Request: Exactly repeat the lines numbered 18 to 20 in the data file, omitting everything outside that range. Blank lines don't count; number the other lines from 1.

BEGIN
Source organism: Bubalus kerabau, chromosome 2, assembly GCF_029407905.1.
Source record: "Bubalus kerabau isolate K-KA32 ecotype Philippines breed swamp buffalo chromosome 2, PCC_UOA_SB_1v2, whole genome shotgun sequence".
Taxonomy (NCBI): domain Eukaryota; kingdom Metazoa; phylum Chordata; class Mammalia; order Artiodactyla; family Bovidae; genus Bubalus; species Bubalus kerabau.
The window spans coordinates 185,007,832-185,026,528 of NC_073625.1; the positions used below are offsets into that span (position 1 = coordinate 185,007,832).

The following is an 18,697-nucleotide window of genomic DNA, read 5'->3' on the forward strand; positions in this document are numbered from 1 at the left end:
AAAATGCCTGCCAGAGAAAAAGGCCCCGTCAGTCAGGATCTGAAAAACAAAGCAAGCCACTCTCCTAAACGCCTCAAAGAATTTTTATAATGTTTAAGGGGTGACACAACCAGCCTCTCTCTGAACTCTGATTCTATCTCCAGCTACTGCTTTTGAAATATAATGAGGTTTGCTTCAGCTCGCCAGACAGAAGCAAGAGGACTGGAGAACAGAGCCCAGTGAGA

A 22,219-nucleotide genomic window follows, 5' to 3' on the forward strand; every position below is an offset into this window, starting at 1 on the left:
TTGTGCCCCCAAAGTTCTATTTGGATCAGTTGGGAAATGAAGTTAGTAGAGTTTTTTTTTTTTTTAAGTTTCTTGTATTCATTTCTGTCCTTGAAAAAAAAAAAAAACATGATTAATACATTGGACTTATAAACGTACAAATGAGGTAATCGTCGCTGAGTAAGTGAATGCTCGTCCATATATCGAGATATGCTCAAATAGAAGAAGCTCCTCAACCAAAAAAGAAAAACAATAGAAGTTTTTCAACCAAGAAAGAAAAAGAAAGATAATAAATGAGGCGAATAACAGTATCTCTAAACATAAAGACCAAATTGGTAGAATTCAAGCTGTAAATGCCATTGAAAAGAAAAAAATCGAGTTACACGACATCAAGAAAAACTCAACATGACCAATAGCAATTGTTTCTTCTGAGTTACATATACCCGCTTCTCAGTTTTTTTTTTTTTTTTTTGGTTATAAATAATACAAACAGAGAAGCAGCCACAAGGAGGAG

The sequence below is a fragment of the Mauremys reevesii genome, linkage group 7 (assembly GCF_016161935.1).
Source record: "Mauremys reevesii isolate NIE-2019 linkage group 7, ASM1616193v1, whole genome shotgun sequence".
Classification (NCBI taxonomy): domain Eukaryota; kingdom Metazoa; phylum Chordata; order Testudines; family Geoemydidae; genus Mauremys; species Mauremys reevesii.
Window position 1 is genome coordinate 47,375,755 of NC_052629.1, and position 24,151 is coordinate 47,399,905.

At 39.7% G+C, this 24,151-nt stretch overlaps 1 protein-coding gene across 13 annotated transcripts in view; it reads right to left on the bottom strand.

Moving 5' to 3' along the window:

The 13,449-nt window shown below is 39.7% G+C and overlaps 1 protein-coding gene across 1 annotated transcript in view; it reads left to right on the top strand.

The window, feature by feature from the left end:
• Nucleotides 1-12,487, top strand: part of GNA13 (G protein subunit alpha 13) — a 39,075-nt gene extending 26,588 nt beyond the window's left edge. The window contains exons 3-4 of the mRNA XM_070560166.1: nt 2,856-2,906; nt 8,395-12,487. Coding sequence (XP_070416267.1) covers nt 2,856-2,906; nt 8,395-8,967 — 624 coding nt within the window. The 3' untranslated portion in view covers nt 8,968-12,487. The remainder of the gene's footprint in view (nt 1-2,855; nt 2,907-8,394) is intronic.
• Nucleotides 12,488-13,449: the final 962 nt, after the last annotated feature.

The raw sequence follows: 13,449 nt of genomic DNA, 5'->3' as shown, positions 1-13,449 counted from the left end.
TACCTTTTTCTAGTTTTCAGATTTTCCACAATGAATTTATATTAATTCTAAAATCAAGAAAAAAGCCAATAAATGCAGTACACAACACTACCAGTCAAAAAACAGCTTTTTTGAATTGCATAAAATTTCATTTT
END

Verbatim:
• Nucleotides 12,488-13,449: the final 962 nt, after the last annotated feature.

The raw sequence follows: 13,449 nt of genomic DNA, 5'->3' as shown, positions 1-13,449 counted from the left end.
TACCTTTTTCTAGTTTTCAGATTTTCCACAATGAATTTATATTAATTCTAAAATCAAGAAAAAAGCCAATAAATGCAGTACACAACACTACCAGTCAAAAAACAGCTTTTTTGAATTGCATAAAATTTCATTTT